"I think everybody ought to take it. It's an eye-opener, whether you're going to carry or not," he said.

One thing that interested Moller was hearing from Bland and his perspective as a former police officer. Class members were asked about their feelings of apprehension when their vehicle is stopped by an officer on patrol.

"He told that you don't know what that officer's been told. Maybe you (and your car fit) the description of someone who robbed a bank," Moller said.

Quincy businesswoman Theresa Spear was apprehensive when she took the class because her husband, Jeff, was busy that weekend and she was there on her own.

"I hadn't shot firearms before and ... was at a table with people who were very seasoned firearms handlers," Spear said.

Those concerns eased a great deal when she began shooting at the range and learned that little instructions about holding her breath and squeezing the trigger helped her hit the target. She said the instructors helped her enjoy the experience.

"It didn't leave me feeling proficient because it was only the beginning," she said. "What it did was give me the confidence in need. I want to go shoot and become more acquainted with firearms."

According to the Illinois State Police, about 23,000 people applied for concealed-carry permits between Jan. 5 and Jan. 13. Cook County accounted for more than 5,300 applications. Numerically, that was by far the most application requests in any of Illinois' 102 counties, but on a per-capita basis, Cook County ranks last.

An analysis by the Chicago Sun-Times shows that Cumberland County in east-central Illinois had the state's highest per-capita application rate. Fifty-six people there have applied for permits out of about 11,000 residents.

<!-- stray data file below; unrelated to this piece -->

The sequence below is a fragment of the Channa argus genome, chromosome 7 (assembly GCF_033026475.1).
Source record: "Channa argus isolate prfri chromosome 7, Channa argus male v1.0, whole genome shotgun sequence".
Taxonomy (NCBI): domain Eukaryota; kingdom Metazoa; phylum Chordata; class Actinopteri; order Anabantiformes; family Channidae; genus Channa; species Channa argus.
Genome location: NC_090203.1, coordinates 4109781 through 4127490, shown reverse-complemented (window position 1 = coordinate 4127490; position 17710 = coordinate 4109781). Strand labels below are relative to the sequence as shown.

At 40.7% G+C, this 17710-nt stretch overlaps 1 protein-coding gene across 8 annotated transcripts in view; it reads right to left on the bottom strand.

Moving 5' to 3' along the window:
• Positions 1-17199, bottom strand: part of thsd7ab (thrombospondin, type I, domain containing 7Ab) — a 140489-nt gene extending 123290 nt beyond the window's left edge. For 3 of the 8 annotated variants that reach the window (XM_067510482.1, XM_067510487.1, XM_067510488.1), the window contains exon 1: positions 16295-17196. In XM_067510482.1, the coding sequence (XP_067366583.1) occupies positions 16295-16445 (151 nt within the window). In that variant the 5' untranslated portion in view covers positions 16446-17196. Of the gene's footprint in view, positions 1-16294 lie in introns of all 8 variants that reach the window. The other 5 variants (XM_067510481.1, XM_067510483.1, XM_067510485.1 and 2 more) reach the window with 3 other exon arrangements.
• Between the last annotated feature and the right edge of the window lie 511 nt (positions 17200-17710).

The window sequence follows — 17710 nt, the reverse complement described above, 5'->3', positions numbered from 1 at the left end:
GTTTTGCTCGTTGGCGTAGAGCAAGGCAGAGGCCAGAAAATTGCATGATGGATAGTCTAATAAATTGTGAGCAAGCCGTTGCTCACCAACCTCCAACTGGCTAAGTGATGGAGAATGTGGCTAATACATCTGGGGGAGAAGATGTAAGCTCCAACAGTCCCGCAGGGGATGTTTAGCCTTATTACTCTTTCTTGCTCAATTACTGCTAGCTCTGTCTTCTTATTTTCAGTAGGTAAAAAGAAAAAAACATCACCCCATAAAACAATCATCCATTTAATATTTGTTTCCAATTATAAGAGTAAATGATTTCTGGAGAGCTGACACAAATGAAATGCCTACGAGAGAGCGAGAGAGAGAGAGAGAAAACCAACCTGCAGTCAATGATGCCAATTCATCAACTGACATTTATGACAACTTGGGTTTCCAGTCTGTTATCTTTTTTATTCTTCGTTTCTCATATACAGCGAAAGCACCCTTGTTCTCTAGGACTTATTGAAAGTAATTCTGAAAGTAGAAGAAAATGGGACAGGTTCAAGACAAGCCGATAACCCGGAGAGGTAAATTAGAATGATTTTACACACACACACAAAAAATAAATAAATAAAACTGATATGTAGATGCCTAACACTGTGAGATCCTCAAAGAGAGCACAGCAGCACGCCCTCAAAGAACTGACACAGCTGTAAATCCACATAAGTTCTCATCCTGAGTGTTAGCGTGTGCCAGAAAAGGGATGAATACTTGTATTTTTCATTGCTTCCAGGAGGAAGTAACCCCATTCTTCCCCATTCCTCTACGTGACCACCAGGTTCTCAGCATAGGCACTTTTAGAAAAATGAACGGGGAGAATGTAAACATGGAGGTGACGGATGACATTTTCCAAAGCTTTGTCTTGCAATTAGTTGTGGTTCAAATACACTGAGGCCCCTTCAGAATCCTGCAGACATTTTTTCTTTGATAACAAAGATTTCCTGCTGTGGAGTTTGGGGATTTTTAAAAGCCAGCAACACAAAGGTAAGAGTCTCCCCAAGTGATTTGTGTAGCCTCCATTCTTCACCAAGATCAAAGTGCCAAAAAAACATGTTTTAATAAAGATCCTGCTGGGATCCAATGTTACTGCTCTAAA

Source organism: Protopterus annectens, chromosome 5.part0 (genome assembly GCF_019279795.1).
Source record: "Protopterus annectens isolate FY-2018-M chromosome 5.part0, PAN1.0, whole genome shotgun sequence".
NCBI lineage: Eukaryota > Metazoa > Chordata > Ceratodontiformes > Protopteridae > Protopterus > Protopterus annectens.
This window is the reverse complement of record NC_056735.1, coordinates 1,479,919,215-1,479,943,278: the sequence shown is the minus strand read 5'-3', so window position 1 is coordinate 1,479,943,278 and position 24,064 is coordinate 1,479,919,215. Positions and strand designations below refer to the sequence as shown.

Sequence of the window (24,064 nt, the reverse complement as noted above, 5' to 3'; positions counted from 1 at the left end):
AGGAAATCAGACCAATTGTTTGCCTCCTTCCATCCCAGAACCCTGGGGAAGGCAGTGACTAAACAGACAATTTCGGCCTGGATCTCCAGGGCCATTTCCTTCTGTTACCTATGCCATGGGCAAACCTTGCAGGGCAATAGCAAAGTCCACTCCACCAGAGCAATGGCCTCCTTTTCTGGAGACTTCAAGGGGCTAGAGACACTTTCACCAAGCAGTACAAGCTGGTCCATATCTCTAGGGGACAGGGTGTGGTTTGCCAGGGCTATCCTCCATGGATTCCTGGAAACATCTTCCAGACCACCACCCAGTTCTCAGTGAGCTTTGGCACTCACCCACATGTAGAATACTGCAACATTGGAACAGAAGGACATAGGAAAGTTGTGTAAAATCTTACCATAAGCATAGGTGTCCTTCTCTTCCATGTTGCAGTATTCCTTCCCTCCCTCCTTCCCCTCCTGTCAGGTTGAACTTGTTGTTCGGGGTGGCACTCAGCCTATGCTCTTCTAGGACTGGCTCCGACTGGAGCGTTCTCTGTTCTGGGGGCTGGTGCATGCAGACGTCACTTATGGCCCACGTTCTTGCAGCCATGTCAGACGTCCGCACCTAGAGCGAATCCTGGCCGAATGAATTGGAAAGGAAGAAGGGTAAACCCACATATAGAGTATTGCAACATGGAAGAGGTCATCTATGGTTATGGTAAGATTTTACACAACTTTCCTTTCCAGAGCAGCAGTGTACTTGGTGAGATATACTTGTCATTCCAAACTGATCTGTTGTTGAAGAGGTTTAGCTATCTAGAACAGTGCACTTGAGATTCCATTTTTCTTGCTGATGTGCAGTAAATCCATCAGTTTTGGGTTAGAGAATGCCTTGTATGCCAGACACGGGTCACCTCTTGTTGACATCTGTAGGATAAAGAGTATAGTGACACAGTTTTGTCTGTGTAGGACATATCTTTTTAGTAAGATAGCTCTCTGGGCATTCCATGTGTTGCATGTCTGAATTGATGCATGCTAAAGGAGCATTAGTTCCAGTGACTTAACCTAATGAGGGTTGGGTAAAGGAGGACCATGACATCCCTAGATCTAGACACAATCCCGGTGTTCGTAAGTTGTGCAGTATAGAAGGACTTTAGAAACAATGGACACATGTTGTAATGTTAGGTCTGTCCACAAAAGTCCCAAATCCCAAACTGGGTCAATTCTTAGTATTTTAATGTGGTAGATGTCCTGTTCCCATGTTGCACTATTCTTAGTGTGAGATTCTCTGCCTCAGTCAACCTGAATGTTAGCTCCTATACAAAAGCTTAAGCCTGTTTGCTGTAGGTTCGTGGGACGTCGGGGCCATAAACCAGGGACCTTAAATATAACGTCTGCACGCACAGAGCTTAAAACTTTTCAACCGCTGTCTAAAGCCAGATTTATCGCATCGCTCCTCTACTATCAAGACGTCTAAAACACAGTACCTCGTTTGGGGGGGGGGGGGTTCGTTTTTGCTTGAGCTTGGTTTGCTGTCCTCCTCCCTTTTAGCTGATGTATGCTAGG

Adams County had 189 applicants during the first eight days of concealed-carry sign-ups. Brown, Hancock and Pike counties reported 17, 25 and 26 applications, respectively.

Jason Klinner, an instructor with WISE Firearm Training, said the 16 hours of training required for Illinois concealed-carry applicants include instruction in the state's laws. Class members learn about storage and transport rules, federal laws, interaction with officers, and the justified use of force.

From a legal standpoint, the justified use of force is important. People carrying a concealed weapon can be charged with unlawful use of a weapon, or even assault, if they pull the weapon from its holster when it is not necessary. Weapons are to be drawn only when someone is fending off an attack or trying to give an attacker one last chance to stop.

"You become the offender if you pull your gun without cause," Bland said.

Klinner and his fellow instructors often mention the George Zimmerman shooting of Trayvon Martin in Florida in 2012 to promote discussion in classes and drive home the point that people carrying firearms face close scrutiny of everything they do. They talk about criminal cases that might be filed against shooters and the civil lawsuits that can be brought even if a shooter is found not guilty in a criminal case.